17. Emory Goizueta (U.S.)

18. INSEAD (France)

19. Yale SOM (U.S.)

20. Michigan Ross (U.S.)

Top 10 B-Schools with the Highest GMAT Scores:

table

Top 10 MBA Programs for “Potential to Network”:

1. HEC Paris (France)

2. Vlerick Leuven Gent Management School (Belgium)

3. Thunderbird School for Global Management (U.S.)

4. NYU Stern (U.S.)

5. UC Berkeley Haas (U.S.)

6. Notre Dame Mendoza (U.S.)

7. Warwick Business School (U.K.)

8. USC Marshall (U.S.)

9. Melbourne Business School (Australia)

10. UVA Darden (U.S.)

A Poets & Quants article on the rankings states that at least 17 business schools declined to participate in this year’s rankings, many claiming that The Economist’s methodology is faulty. Some of these schools include Babson Olin, Toronto Rotman, Sauder School (British Columbia), Minnesota Carlson, McGill Desautels, Purdue Krannert, and, University of Manchester (U.K.), Imperial College Business School (U.K.), University of Illinois at Urbana-Champaign.

Regarding methodology, 80% of the data used for the rankings is derived from surveys provided by the schools themselves. The remaining 20% of information comes from current students and recent grads.

John Byrne notes that since The Economist rankings launched in 2002, Harvard, Stanford, and Wharton have never topped the charts. This year, the schools rank at 6th, 9th, and 11th place, respectively. In 2005, Harvard and Wharton weren’t included in the rankings as they declined to contribute data. (That year, those two programs also declined to participate with the Businessweek rankings.)

Matt Symonds, who wrote a critique of the rankings, “Leave no MBA ranking unquestioned,” provides these additional points:

• Booth took the #1 spot for the third year in a row, and the fifth time in the last eight years.

• There are only six European schools in the top 25; in 2008, there were 11. This year, Cambridge Judge and Oxford Saïd both dropped 15 places, to 52nd and 69th place respectively.

• The breakdown of the criteria used to rank the schools goes as follows: personal development/education experience (35%), open new career opportunities (35%), increase salary (20%), and potential to network (10%).

• This year, more than 20 schools rose or fell by double-digits (and thus the rankings have been criticized for their volatility).

• Big droppers include University of Bath School of Management which fell 23 spots from its previous 20th place; York Schulich fell to 41st place from 22nd last year.

• Big jumpers include Kellogg and Yale which both jumped 9 places up to 14th and 19th place respectively; Rochester Simon and Temple Fox both jumped 20 places to 58th and 57th place respectively.

Are You Misusing the B-School Rankings?

Accepted.com: Helping You Write Your Best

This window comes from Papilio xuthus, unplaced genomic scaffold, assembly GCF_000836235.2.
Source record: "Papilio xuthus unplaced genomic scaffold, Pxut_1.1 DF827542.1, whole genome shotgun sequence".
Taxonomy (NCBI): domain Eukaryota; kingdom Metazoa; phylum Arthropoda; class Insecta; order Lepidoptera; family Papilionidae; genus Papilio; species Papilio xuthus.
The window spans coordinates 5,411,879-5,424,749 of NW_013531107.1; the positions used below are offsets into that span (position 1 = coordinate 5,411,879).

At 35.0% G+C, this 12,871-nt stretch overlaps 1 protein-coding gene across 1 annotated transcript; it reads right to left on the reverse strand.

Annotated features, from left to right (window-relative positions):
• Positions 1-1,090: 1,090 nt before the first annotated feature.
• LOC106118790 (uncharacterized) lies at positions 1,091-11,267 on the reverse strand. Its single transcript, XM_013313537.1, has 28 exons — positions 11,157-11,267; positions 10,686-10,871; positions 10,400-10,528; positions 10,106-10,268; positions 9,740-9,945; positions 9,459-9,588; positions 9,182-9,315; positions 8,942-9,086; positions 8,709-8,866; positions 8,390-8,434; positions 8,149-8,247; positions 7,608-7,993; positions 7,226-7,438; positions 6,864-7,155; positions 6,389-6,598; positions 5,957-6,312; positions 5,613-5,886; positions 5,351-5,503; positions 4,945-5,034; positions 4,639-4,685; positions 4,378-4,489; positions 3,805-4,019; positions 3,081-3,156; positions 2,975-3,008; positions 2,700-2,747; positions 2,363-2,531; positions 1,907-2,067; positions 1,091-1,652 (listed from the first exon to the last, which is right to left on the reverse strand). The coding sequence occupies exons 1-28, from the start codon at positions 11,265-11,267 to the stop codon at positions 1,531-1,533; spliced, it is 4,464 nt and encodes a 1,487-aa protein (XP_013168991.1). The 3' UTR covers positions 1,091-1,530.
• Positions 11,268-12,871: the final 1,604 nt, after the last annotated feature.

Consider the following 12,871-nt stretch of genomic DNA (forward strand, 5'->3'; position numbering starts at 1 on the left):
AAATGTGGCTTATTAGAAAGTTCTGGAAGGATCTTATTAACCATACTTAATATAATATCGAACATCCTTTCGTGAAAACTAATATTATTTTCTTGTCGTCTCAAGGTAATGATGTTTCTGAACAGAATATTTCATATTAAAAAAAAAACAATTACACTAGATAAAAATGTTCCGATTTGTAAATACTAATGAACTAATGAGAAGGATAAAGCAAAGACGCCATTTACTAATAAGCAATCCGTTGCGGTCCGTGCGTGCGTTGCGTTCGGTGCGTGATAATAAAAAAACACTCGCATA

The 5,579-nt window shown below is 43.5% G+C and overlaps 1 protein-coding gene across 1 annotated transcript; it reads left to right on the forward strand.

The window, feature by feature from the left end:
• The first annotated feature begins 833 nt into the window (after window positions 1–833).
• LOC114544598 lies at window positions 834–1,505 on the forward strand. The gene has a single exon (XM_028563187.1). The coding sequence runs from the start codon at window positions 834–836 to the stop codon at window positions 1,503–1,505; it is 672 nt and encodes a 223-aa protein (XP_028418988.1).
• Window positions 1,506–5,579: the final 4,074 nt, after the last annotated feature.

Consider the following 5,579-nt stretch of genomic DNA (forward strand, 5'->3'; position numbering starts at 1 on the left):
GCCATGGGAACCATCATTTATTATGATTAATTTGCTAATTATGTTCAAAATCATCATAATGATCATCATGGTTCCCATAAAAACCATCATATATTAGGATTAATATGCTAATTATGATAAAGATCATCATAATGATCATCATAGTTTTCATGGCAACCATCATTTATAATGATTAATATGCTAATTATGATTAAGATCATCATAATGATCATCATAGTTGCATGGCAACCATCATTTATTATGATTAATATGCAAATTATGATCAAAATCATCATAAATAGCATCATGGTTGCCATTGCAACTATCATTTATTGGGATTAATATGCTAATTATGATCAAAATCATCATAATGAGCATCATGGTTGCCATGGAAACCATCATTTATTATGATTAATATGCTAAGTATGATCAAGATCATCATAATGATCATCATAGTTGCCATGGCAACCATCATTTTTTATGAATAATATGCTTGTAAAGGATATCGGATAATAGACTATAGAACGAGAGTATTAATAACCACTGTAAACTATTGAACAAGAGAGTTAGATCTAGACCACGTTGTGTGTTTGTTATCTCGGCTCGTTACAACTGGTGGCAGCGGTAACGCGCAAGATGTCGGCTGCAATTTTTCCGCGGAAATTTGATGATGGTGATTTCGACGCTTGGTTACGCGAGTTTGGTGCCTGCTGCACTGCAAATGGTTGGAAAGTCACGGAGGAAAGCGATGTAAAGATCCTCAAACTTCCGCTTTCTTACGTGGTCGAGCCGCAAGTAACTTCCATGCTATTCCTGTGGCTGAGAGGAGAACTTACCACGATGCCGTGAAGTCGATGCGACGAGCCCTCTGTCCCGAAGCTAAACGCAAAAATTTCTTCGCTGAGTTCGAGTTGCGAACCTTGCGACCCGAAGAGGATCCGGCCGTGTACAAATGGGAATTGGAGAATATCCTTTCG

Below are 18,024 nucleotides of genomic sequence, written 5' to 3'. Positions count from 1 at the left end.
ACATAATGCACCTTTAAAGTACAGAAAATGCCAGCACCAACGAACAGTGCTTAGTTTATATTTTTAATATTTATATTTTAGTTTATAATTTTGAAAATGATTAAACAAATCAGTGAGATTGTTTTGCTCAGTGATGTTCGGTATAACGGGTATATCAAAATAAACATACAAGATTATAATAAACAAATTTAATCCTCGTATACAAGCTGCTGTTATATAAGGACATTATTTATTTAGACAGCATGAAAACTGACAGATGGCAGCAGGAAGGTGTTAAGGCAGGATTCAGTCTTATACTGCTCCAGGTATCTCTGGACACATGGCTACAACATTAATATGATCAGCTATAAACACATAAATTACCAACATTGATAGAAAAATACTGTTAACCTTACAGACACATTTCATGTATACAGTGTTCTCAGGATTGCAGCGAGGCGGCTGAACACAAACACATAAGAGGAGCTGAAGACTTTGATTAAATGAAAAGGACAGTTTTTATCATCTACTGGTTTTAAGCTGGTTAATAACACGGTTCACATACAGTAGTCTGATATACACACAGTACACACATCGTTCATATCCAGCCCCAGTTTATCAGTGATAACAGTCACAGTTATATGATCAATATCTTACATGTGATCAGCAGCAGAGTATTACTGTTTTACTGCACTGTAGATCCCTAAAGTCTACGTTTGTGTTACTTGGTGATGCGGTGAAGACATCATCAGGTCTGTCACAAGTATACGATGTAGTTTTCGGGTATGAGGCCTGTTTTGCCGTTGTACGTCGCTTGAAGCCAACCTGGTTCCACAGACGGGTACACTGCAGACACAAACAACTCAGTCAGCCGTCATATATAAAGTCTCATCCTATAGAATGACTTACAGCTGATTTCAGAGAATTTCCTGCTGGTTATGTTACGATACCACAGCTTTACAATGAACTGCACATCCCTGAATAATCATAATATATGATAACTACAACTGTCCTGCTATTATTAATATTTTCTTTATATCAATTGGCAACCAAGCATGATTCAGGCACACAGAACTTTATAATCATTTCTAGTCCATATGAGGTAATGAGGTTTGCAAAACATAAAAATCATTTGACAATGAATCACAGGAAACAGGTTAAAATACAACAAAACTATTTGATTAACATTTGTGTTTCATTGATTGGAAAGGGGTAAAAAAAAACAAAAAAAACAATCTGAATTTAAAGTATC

Related Resources:

• MBA Rankings: Why Should I Care?
MBA Rankings: What You Need to Know
• Top 10 B-Schools with the Most Satisfied Graduates

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Sample Questions to Ask Your Interviewer http://blog.accepted.com/2014/10/22/sample-questions-to-ask-your-interviewer/ http://blog.accepted.com/2014/10/22/sample-questions-to-ask-your-interviewer/#respond Wed, 22 Oct 2014 17:17:09 +0000 http://blog.accepted.com/?p=25920 ]]> Click here to download your free copy of  The Ultimate Guide to Medical School Interview Success!

Prepare Questions!

“Sample Questions to Ask Your Interviewer” is excerpted from the Accepted.com special report, The Ultimate Guide to Medical School Interview Success. To download the entire free special report, click here

Since your goal should be to come up with questions that are specific to your situation, I can’t give you a list of must-ask questions without knowing who YOU are. But here are a few sample questions that you can review and tweak so that the questions are more appropriate for YOU:

If you are interviewing with med school alum or a second-year student, then you should ask questions about their experiences, for example:

• Who are/were some of your favorite professors? Favorite classes?

• What is/was a typical day like for you?

• Are there clubs or activities that you would recommend for someone interested in XYZ? What clubs are/were you involved in? How important do you think it is to be involved in extracurricular activities?

• If you could change anything about your experience at this program, what would it be?

You get the idea. You want to come up with questions that personalize you and that show you have an interest in your interviewer’s experience (if relevant).

Be specific, show that you’ve done your research, and most importantly, relax!

Click here to download your complete copy of The Ultimate Guide to Medical School Interview Success!

Accepted.com: Helping You Write Your Best

Related Resources:

Interviewing with Impact: How to Make an Impression in Your Med School Interviews
• Multiple Mini Interview: Method or Madness?
• Common Myths about Medical School Interviews